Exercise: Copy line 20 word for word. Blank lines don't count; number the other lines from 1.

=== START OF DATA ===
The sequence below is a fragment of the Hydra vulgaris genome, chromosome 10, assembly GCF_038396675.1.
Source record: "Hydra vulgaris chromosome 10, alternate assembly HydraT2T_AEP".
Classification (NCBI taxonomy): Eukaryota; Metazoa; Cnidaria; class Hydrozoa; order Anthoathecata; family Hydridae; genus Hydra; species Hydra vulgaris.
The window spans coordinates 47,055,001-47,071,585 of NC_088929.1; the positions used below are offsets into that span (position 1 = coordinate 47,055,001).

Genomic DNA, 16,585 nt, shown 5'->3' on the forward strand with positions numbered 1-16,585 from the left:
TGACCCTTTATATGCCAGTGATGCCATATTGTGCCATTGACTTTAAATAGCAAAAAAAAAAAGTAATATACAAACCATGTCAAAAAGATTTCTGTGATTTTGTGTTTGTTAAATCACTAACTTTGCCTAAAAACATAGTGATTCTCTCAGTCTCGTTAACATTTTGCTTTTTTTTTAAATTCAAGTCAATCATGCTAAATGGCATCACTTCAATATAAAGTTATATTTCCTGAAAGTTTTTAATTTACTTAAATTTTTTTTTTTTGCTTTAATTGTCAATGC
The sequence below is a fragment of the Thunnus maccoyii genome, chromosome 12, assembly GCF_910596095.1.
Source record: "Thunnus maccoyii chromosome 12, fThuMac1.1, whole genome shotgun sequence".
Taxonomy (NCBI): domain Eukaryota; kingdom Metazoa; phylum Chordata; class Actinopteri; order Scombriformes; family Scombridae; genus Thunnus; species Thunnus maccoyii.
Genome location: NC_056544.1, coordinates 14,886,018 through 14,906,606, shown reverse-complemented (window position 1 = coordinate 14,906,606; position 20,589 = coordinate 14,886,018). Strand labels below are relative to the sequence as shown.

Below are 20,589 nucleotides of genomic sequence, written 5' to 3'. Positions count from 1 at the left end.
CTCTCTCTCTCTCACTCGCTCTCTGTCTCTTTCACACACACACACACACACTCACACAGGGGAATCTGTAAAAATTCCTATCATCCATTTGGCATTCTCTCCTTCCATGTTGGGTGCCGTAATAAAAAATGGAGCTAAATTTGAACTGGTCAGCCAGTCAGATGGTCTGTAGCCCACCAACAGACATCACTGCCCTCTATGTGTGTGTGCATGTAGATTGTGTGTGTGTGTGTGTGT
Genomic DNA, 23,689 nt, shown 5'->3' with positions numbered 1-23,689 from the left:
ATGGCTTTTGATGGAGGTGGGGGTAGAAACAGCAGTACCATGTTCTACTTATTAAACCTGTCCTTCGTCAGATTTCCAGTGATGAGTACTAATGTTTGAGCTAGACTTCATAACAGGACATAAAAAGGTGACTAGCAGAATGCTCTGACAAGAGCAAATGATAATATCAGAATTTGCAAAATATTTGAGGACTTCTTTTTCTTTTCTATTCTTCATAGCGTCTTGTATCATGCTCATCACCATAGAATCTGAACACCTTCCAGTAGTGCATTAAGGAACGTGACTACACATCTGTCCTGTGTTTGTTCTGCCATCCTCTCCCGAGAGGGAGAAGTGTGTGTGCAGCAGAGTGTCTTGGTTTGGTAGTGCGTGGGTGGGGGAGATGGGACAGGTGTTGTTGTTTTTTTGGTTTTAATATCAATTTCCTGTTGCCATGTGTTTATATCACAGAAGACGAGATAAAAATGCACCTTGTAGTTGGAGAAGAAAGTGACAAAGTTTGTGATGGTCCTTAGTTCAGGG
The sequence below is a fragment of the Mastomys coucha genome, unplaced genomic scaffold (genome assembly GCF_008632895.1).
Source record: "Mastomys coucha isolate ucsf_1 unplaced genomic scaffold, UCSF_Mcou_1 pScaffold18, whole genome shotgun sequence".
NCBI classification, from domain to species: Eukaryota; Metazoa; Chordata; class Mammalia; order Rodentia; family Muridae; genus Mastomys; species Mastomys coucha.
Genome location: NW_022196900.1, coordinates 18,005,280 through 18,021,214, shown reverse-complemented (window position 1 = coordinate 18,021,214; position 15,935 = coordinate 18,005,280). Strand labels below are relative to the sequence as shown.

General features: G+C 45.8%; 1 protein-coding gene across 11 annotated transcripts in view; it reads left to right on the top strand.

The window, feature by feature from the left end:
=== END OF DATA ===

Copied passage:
The window, feature by feature from the left end: